Importantly, doctors want to thoroughly understand those patients who do experience symptoms and the PRO questionnaire may well represent an important advancement in accurately reporting and characterizing symptoms.

The Questionnaire

The PROWL survey instrument consists of more than 68 questions intended to help patients self-assess and report a range of issues including, satisfaction with current vision, satisfaction with LASIK surgery, and the existence, bothersomeness, and effect on usual activities of visual symptoms including: double images, glare, halos and starbursts. The questionnaire incorporates both written definitions of symptoms and images to help illustrate the symptom and severity levels. The baseline PROWL questionnaire took study participants on average of 20 minutes to complete.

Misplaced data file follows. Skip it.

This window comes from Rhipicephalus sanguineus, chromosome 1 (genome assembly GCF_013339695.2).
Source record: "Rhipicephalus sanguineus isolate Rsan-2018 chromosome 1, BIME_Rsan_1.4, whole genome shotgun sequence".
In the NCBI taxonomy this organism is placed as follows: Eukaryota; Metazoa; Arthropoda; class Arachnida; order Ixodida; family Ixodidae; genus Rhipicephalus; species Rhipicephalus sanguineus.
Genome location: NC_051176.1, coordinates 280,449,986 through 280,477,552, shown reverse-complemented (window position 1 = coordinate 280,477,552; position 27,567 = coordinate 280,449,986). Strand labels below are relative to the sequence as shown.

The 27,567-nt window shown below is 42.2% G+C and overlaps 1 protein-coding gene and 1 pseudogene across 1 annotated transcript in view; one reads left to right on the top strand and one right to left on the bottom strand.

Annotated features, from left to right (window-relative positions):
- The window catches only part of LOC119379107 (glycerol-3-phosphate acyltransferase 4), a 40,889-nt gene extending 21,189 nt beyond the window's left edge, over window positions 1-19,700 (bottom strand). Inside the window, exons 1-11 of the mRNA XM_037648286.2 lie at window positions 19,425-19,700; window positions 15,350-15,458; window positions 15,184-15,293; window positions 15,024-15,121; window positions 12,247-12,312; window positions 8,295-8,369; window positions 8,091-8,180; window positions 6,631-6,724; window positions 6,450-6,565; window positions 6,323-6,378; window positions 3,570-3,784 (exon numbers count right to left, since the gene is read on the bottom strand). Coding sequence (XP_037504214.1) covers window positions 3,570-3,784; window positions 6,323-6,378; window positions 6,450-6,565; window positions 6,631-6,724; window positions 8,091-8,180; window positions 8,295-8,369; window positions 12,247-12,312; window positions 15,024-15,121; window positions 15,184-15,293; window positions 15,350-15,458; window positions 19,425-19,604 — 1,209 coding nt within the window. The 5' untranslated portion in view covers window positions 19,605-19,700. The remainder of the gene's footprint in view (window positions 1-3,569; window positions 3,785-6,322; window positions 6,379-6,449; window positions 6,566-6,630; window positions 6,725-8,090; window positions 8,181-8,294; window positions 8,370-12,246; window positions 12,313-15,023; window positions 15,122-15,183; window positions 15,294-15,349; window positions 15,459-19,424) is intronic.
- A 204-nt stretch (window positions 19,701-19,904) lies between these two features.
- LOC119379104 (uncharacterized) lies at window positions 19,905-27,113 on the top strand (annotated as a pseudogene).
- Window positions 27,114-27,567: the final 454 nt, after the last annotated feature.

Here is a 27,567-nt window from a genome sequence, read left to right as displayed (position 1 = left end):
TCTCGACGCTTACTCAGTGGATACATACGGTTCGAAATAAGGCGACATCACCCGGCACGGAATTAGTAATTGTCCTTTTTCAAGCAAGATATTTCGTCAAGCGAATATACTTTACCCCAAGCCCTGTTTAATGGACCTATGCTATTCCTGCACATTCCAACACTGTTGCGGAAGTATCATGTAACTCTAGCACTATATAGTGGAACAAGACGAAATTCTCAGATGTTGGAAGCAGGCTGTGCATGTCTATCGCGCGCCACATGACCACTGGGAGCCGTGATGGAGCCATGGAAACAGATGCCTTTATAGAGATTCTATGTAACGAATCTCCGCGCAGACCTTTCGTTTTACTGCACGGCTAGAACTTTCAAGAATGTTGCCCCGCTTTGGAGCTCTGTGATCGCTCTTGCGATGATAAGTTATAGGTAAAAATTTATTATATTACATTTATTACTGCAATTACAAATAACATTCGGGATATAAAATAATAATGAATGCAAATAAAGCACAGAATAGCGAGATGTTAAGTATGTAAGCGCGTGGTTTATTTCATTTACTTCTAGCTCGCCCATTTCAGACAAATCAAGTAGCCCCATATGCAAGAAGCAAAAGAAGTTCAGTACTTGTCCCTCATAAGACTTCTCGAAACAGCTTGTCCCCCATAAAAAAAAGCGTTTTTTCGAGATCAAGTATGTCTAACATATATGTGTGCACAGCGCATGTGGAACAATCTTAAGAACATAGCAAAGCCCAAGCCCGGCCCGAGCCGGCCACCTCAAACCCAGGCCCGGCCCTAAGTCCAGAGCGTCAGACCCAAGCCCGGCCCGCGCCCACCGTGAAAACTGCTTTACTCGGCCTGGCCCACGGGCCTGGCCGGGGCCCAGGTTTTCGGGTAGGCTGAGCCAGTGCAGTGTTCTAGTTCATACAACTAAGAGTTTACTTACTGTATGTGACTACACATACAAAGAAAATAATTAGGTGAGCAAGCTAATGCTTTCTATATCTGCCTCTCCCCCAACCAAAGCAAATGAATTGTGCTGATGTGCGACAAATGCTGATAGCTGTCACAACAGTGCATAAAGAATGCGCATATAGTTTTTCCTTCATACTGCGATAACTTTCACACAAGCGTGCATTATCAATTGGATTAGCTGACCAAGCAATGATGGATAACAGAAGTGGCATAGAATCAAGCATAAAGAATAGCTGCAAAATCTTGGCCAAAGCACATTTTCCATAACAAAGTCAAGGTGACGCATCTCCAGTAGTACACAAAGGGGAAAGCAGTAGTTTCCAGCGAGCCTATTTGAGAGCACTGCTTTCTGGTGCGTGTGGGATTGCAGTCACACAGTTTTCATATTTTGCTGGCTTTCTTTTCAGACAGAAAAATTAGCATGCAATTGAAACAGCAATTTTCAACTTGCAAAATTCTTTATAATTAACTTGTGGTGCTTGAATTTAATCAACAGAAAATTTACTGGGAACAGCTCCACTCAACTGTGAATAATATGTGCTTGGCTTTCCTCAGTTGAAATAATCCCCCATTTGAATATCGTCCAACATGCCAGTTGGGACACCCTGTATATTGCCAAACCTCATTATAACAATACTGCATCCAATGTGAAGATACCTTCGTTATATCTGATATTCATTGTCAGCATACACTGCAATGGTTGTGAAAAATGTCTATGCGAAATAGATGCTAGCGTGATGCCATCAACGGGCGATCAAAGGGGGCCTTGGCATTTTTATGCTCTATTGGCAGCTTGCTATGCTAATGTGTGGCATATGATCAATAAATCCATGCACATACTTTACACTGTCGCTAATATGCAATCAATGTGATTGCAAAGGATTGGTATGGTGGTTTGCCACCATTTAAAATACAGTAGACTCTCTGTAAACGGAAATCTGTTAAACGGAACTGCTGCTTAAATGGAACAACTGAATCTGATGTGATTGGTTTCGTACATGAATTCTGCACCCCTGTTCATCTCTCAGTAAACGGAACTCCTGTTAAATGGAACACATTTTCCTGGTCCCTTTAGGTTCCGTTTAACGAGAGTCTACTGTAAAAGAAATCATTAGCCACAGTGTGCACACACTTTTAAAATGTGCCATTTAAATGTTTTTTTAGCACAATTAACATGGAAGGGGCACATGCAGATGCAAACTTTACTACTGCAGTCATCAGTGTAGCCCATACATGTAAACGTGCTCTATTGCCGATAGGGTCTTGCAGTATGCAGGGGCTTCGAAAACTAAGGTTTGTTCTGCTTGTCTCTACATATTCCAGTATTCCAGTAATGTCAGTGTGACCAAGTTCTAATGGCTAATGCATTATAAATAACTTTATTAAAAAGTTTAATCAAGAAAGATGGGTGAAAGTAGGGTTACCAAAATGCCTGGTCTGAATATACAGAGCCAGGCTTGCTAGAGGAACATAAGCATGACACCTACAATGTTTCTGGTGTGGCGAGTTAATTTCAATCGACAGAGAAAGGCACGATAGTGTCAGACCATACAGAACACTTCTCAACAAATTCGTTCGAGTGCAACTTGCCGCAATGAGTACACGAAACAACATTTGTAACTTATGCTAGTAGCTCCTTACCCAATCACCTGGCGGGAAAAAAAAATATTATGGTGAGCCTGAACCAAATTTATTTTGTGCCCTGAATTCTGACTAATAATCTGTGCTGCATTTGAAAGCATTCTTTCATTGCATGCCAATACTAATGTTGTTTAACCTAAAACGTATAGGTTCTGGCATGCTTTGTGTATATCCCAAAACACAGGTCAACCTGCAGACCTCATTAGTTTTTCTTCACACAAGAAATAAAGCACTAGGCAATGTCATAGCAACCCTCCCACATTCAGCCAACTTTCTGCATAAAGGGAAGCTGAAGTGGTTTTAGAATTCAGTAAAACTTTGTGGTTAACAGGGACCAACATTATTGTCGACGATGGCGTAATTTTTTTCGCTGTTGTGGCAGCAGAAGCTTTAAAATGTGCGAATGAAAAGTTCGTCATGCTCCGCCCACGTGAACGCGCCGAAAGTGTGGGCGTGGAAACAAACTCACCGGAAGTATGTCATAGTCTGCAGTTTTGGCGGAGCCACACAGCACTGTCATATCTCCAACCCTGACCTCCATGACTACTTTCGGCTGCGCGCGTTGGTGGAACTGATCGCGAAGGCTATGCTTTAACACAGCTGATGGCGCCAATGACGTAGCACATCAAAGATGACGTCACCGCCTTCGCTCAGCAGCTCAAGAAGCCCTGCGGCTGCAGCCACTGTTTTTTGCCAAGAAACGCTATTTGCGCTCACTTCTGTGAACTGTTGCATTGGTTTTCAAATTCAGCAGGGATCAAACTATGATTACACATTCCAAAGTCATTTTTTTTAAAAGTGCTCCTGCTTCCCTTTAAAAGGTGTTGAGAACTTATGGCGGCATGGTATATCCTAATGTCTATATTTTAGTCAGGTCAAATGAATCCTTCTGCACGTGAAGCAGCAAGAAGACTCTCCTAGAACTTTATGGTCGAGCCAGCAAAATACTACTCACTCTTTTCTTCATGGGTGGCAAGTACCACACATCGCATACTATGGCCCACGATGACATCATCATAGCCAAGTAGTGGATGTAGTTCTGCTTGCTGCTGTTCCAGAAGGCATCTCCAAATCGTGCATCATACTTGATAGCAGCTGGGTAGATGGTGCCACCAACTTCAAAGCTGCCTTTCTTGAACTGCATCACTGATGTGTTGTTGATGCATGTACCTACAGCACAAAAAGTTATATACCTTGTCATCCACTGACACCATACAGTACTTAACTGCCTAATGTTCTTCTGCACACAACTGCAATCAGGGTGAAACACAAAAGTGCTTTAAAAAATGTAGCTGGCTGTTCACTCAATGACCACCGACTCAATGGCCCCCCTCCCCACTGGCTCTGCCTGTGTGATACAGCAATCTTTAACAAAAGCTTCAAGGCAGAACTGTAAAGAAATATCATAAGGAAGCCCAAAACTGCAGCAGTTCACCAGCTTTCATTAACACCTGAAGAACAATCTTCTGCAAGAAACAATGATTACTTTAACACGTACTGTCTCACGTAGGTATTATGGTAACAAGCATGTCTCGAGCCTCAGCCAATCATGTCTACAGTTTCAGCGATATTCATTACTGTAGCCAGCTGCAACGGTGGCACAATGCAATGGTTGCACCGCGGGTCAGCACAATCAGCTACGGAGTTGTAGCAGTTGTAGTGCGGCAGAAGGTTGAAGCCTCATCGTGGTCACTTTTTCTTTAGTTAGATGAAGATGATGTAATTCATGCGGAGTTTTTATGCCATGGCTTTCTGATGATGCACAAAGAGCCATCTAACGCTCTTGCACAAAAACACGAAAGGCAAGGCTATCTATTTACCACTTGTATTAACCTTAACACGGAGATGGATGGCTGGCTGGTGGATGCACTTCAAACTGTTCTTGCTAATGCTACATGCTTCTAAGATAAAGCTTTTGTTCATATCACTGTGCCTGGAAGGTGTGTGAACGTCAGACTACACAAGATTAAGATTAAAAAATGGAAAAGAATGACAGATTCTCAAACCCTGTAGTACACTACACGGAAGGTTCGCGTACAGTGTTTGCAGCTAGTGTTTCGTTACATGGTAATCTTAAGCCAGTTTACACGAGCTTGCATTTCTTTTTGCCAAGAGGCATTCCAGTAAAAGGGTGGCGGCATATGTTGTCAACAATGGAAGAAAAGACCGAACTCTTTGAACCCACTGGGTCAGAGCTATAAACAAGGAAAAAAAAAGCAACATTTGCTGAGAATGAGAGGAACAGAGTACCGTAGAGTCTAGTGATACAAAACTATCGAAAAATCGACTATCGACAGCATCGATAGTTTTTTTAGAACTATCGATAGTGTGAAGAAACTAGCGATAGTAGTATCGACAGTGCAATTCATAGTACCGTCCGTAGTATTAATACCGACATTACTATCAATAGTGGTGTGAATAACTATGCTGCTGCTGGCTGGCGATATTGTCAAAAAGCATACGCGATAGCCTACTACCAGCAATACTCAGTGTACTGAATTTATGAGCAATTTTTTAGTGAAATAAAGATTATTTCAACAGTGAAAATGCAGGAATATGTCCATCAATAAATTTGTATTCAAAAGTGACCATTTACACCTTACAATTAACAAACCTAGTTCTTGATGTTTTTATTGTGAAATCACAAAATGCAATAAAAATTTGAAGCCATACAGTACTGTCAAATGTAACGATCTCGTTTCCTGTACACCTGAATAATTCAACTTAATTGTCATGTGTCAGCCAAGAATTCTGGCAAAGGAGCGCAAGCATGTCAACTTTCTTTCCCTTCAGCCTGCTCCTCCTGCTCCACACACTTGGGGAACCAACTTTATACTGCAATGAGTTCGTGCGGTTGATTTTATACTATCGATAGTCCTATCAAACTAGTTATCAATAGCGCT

So, what’s the bottom line?

The PROWL study affirms our ongoing commitment to careful, thorough patient counseling about the risks for side effects and symptoms from LASIK. Using validated questionnaires, such as the one created for the PROWL study, is an excellent vehicle for collecting accurate and consistent information from patients. LASIK practices will have access to the PROWL questionnaire (LINK) and should strongly consider incorporating its use as it may allow eye care professionals and patients to make more educated decisions about vision correction. If you are among the thousands of people considering vision correction options, you owe it to yourself and your vision to become as informed as possible about LASIK and other procedures. If you are reading this, you have found the ARSC Insight blog and we encourage you to subscribe.